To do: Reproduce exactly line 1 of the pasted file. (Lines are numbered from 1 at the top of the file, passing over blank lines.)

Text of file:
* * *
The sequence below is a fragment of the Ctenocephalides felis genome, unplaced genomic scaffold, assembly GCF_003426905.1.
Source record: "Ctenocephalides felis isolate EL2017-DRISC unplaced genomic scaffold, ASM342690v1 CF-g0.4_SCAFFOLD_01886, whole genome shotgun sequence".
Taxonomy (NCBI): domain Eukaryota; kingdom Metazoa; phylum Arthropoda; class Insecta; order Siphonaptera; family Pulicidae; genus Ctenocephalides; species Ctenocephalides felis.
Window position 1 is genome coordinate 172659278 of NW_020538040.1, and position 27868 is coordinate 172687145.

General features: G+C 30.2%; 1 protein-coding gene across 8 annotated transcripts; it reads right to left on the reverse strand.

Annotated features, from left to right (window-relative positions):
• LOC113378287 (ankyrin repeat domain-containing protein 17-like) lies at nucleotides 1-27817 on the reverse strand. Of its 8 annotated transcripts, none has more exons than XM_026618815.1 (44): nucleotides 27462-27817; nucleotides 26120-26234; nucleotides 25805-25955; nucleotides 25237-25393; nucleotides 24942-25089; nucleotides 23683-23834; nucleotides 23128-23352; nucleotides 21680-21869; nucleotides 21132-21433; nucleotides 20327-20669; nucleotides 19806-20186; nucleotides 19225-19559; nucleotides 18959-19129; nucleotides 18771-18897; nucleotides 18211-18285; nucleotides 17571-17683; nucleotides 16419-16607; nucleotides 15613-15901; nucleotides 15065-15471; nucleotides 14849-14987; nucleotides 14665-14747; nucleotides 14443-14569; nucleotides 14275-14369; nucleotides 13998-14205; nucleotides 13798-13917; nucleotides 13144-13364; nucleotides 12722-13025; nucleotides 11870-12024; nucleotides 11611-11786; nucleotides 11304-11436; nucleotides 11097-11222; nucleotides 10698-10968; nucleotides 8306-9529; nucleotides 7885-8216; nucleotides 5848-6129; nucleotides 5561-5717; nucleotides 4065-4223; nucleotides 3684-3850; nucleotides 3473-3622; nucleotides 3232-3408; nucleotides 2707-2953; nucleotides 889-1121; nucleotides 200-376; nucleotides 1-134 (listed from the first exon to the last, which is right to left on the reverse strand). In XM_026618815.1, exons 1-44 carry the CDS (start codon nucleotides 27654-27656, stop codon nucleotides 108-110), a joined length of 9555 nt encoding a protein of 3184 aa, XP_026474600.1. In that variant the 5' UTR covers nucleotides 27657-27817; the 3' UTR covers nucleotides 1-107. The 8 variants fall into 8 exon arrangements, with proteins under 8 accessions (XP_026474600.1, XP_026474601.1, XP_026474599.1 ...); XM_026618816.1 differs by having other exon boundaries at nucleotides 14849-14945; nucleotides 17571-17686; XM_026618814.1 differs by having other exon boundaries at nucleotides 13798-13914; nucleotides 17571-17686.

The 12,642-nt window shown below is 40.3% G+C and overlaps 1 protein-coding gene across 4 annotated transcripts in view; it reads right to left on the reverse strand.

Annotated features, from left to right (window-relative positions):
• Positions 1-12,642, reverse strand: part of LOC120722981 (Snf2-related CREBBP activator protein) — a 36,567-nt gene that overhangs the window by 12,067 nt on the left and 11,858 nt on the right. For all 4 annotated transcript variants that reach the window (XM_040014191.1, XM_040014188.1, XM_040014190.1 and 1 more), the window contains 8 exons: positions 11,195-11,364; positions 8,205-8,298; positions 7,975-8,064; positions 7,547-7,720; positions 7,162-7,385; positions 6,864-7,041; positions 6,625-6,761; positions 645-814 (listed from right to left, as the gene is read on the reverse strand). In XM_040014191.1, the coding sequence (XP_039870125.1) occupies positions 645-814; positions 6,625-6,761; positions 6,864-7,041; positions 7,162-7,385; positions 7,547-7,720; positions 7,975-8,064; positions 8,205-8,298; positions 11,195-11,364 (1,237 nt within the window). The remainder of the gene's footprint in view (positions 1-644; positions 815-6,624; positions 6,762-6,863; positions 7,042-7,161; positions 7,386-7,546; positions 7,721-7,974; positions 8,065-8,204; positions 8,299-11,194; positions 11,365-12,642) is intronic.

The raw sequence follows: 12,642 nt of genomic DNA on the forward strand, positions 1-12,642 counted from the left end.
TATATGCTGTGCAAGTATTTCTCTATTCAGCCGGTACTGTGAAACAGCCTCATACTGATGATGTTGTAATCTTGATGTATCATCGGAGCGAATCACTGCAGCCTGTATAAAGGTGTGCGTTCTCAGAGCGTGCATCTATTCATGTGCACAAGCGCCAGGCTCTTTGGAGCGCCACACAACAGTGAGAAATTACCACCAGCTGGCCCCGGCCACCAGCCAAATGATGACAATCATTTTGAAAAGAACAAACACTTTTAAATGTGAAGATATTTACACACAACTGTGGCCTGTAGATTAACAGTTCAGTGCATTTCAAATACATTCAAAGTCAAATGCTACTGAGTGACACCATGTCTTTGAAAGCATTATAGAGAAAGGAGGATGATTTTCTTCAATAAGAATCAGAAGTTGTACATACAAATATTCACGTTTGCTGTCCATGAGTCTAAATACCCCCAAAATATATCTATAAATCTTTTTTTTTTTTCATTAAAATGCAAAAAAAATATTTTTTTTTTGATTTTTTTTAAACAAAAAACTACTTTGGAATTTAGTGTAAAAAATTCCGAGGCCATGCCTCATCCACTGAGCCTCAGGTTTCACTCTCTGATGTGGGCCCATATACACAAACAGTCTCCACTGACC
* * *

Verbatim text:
The sequence below is a fragment of the Ctenocephalides felis genome, unplaced genomic scaffold, assembly GCF_003426905.1.